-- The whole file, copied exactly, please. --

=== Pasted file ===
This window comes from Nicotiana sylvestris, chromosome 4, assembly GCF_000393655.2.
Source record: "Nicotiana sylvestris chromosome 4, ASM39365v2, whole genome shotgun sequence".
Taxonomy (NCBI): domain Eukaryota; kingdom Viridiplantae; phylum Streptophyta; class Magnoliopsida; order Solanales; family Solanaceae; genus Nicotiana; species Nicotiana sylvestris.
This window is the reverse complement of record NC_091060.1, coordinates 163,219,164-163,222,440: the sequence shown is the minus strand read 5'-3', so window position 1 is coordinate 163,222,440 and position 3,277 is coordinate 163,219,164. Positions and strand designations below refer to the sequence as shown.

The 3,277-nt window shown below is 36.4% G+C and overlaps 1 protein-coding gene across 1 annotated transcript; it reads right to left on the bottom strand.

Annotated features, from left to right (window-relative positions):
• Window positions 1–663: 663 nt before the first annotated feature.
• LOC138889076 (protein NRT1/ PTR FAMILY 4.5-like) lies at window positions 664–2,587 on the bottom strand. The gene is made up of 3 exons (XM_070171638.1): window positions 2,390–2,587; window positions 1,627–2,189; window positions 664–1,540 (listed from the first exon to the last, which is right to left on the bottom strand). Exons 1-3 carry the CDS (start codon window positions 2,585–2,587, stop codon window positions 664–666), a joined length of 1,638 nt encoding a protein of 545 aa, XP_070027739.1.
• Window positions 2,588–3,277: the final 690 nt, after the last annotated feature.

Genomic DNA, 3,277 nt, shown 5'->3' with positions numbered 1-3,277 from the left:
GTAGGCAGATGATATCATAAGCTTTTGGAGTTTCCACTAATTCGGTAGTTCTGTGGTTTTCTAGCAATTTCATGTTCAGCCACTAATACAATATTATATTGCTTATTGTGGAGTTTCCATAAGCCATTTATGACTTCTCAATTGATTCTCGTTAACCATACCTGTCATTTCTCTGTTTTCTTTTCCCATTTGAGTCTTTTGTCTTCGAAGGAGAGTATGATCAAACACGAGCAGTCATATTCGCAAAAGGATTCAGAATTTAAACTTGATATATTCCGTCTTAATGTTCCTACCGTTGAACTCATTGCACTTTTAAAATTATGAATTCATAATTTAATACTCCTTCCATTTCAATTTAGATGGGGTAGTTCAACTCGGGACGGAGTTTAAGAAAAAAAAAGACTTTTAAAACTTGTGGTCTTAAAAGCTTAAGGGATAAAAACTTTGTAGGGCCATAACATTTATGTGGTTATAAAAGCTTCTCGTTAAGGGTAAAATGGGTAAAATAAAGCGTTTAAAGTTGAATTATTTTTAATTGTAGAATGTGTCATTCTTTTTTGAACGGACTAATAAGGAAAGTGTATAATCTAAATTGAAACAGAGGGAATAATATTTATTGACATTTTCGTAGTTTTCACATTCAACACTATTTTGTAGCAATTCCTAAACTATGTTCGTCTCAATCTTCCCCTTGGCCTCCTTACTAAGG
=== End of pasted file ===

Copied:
This window comes from Nicotiana sylvestris, chromosome 4, assembly GCF_000393655.2.
Source record: "Nicotiana sylvestris chromosome 4, ASM39365v2, whole genome shotgun sequence".
Taxonomy (NCBI): domain Eukaryota; kingdom Viridiplantae; phylum Streptophyta; class Magnoliopsida; order Solanales; family Solanaceae; genus Nicotiana; species Nicotiana sylvestris.
This window is the reverse complement of record NC_091060.1, coordinates 163,219,164-163,222,440: the sequence shown is the minus strand read 5'-3', so window position 1 is coordinate 163,222,440 and position 3,277 is coordinate 163,219,164. Positions and strand designations below refer to the sequence as shown.

The 3,277-nt window shown below is 36.4% G+C and overlaps 1 protein-coding gene across 1 annotated transcript; it reads right to left on the bottom strand.

Annotated features, from left to right (window-relative positions):
• Window positions 1–663: 663 nt before the first annotated feature.
• LOC138889076 (protein NRT1/ PTR FAMILY 4.5-like) lies at window positions 664–2,587 on the bottom strand. The gene is made up of 3 exons (XM_070171638.1): window positions 2,390–2,587; window positions 1,627–2,189; window positions 664–1,540 (listed from the first exon to the last, which is right to left on the bottom strand). Exons 1-3 carry the CDS (start codon window positions 2,585–2,587, stop codon window positions 664–666), a joined length of 1,638 nt encoding a protein of 545 aa, XP_070027739.1.
• Window positions 2,588–3,277: the final 690 nt, after the last annotated feature.

Genomic DNA, 3,277 nt, shown 5'->3' with positions numbered 1-3,277 from the left:
GTAGGCAGATGATATCATAAGCTTTTGGAGTTTCCACTAATTCGGTAGTTCTGTGGTTTTCTAGCAATTTCATGTTCAGCCACTAATACAATATTATATTGCTTATTGTGGAGTTTCCATAAGCCATTTATGACTTCTCAATTGATTCTCGTTAACCATACCTGTCATTTCTCTGTTTTCTTTTCCCATTTGAGTCTTTTGTCTTCGAAGGAGAGTATGATCAAACACGAGCAGTCATATTCGCAAAAGGATTCAGAATTTAAACTTGATATATTCCGTCTTAATGTTCCTACCGTTGAACTCATTGCACTTTTAAAATTATGAATTCATAATTTAATACTCCTTCCATTTCAATTTAGATGGGGTAGTTCAACTCGGGACGGAGTTTAAGAAAAAAAAAGACTTTTAAAACTTGTGGTCTTAAAAGCTTAAGGGATAAAAACTTTGTAGGGCCATAACATTTATGTGGTTATAAAAGCTTCTCGTTAAGGGTAAAATGGGTAAAATAAAGCGTTTAAAGTTGAATTATTTTTAATTGTAGAATGTGTCATTCTTTTTTGAACGGACTAATAAGGAAAGTGTATAATCTAAATTGAAACAGAGGGAATAATATTTATTGACATTTTCGTAGTTTTCACATTCAACACTATTTTGTAGCAATTCCTAAACTATGTTCGTCTCAATCTTCCCCTTGGCCTCCTTACTAAGG